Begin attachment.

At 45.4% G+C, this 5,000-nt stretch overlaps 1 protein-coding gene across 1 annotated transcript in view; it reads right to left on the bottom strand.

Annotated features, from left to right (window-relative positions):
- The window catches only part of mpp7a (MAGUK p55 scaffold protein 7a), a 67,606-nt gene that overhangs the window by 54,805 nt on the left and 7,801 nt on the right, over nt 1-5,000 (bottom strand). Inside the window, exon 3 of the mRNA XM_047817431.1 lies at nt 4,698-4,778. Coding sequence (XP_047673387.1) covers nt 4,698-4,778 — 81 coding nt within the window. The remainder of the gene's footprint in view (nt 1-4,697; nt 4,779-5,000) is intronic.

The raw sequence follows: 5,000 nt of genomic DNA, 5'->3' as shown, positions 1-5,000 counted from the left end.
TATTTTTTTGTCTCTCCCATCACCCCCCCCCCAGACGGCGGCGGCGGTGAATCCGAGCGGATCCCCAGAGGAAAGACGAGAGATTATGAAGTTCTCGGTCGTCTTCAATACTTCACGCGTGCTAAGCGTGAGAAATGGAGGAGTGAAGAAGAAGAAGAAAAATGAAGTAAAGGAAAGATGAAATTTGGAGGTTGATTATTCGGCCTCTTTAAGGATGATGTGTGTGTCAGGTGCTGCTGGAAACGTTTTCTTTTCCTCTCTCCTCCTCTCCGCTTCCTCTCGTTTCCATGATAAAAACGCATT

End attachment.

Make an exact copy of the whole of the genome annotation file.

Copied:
At 45.4% G+C, this 5,000-nt stretch overlaps 1 protein-coding gene across 1 annotated transcript in view; it reads right to left on the bottom strand.

Annotated features, from left to right (window-relative positions):
- The window catches only part of mpp7a (MAGUK p55 scaffold protein 7a), a 67,606-nt gene that overhangs the window by 54,805 nt on the left and 7,801 nt on the right, over nt 1-5,000 (bottom strand). Inside the window, exon 3 of the mRNA XM_047817431.1 lies at nt 4,698-4,778. Coding sequence (XP_047673387.1) covers nt 4,698-4,778 — 81 coding nt within the window. The remainder of the gene's footprint in view (nt 1-4,697; nt 4,779-5,000) is intronic.

The raw sequence follows: 5,000 nt of genomic DNA, 5'->3' as shown, positions 1-5,000 counted from the left end.
TATTTTTTTGTCTCTCCCATCACCCCCCCCCCAGACGGCGGCGGCGGTGAATCCGAGCGGATCCCCAGAGGAAAGACGAGAGATTATGAAGTTCTCGGTCGTCTTCAATACTTCACGCGTGCTAAGCGTGAGAAATGGAGGAGTGAAGAAGAAGAAGAAAAATGAAGTAAAGGAAAGATGAAATTTGGAGGTTGATTATTCGGCCTCTTTAAGGATGATGTGTGTGTCAGGTGCTGCTGGAAACGTTTTCTTTTCCTCTCTCCTCCTCTCCGCTTCCTCTCGTTTCCATGATAAAAACGCATT